Canary seed supplies tighten

'Hidden' stocks of product seen shrinking

(Photo courtesy Canaryseed Development Commission of Saskatchewan)

MarketsFarm — Canary seed stocks are presently tight for two reasons: unreported inventories have been used up, and poor yields from this year’s crop.

David Nobbs of Purely Canada Foods in Saskatoon explained there was a “hidden inventory over the last four to five years,” never reported to Statistics Canada, that was used to meet demand.

“We were under-producing every year and this hidden stock was gradually seeping into the market, and allowed us to ship 150,000 tonnes every year,” he said, noting that’s why the federal agency’s data regarding canary seed has been unreliable.

Nobbs, a board member of the Canary Seed Development Commission of Saskatchewan, noted about 155,000 tonnes of canary seed were shipped last year.

“We’re getting closer and closer to running out of product because this hidden inventory is getting smaller and smaller,” he said.

“The tightening of stocks is something we’ve been talking about for a long time, but nobody seems to know how much remains in storage,” Kevin Hursh, the commission’s executive director, said.

On top of that, heat in July didn’t help the crop’s growth. Nobbs said his canary seed crop at the beginning of July had a potential yield of 2,000 pounds per acre, but he ended up with half that.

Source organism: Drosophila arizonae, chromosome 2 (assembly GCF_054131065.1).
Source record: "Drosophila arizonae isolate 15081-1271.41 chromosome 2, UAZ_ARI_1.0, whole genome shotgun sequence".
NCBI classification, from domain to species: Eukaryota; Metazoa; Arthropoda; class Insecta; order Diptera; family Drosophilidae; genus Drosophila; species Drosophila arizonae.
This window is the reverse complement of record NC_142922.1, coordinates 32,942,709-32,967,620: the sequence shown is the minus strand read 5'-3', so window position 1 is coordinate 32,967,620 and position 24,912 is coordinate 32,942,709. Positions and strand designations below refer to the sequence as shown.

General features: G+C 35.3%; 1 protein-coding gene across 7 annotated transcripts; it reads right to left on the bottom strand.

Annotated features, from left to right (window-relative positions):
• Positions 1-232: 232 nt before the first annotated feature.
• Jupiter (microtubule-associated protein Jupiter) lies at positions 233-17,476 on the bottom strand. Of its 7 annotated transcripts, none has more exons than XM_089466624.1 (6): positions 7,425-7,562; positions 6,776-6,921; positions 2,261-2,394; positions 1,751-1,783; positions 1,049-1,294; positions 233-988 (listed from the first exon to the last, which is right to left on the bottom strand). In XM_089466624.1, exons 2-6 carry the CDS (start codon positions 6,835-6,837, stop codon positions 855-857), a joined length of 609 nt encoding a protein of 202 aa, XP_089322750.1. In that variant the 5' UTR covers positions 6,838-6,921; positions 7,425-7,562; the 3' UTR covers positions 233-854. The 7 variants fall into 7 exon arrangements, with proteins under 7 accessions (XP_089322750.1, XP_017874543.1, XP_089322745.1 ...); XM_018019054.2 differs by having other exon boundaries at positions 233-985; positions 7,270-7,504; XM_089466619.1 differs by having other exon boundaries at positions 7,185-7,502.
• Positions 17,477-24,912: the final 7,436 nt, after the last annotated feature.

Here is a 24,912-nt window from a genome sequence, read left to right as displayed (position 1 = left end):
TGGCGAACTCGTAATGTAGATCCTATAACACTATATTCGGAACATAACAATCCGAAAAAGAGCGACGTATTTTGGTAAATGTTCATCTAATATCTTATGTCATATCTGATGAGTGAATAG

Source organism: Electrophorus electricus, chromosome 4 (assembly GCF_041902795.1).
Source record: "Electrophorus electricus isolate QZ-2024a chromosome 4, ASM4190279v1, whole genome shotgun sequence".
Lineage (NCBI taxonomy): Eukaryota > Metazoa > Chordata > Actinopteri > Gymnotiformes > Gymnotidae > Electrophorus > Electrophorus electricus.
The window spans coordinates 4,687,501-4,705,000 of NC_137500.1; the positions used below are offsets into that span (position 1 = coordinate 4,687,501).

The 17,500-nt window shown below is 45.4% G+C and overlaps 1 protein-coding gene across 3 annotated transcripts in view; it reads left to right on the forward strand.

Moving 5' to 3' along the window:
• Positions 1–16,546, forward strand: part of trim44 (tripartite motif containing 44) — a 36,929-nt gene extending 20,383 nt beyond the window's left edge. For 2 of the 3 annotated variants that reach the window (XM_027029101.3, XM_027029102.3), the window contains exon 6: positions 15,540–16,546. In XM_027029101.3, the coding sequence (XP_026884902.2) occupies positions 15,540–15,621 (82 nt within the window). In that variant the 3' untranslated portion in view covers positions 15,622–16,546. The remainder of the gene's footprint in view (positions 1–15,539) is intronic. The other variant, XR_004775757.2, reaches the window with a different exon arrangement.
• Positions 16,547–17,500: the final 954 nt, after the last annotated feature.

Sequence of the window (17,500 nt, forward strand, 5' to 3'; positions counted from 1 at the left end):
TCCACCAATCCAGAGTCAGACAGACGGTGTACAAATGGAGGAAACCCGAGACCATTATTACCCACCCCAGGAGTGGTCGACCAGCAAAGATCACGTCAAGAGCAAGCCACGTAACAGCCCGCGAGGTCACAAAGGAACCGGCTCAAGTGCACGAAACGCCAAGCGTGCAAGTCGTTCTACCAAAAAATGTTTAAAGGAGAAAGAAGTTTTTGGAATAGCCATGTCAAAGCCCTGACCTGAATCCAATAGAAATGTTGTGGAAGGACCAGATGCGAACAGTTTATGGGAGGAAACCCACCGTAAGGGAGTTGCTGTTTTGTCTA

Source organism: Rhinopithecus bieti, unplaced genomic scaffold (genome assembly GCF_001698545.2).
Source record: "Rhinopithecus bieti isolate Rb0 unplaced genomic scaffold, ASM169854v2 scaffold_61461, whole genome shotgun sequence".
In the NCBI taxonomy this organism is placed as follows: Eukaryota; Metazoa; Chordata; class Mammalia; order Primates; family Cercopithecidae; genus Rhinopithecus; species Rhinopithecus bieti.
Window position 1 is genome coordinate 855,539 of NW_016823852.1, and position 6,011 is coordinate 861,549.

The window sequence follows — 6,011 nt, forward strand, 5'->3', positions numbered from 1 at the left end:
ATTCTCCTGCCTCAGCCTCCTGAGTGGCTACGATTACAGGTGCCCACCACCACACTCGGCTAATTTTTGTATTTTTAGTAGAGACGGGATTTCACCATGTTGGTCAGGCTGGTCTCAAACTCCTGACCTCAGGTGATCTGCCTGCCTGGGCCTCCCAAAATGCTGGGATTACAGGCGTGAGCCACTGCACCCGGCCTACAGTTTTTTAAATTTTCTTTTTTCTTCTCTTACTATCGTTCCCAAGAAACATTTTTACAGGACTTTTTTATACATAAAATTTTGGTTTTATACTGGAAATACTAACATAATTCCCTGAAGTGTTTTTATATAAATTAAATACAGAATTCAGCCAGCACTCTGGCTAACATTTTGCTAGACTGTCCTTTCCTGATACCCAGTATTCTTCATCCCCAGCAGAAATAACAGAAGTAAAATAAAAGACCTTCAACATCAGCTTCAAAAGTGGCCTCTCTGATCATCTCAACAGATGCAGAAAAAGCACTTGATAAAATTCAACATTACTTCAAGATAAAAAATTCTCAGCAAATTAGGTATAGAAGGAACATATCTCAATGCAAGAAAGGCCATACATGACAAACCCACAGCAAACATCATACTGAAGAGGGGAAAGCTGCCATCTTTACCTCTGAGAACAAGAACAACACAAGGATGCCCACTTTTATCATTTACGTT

“The reality is we are touch-and-go as to whether we’ll have enough product this year to meet the demand,” he said.

Prices for canary seed are presently quite good, according to Hursh: “My observation is certainly that prices have continued to be brisk, in the 30-31 cents per pound range.”

Nobbs expects the f.o.b. price to bump up to 35 cents/lb. — with the question being how it gets there.

Should farmers hold back their canary seed, that would increase the price. However, if they push most of what they have into the market now, Nobbs believes the price would drop to 28 cents/lb. and later rise to 35 cents once supplies dwindled.

— Glen Hallick reports for MarketsFarm from Winnipeg.



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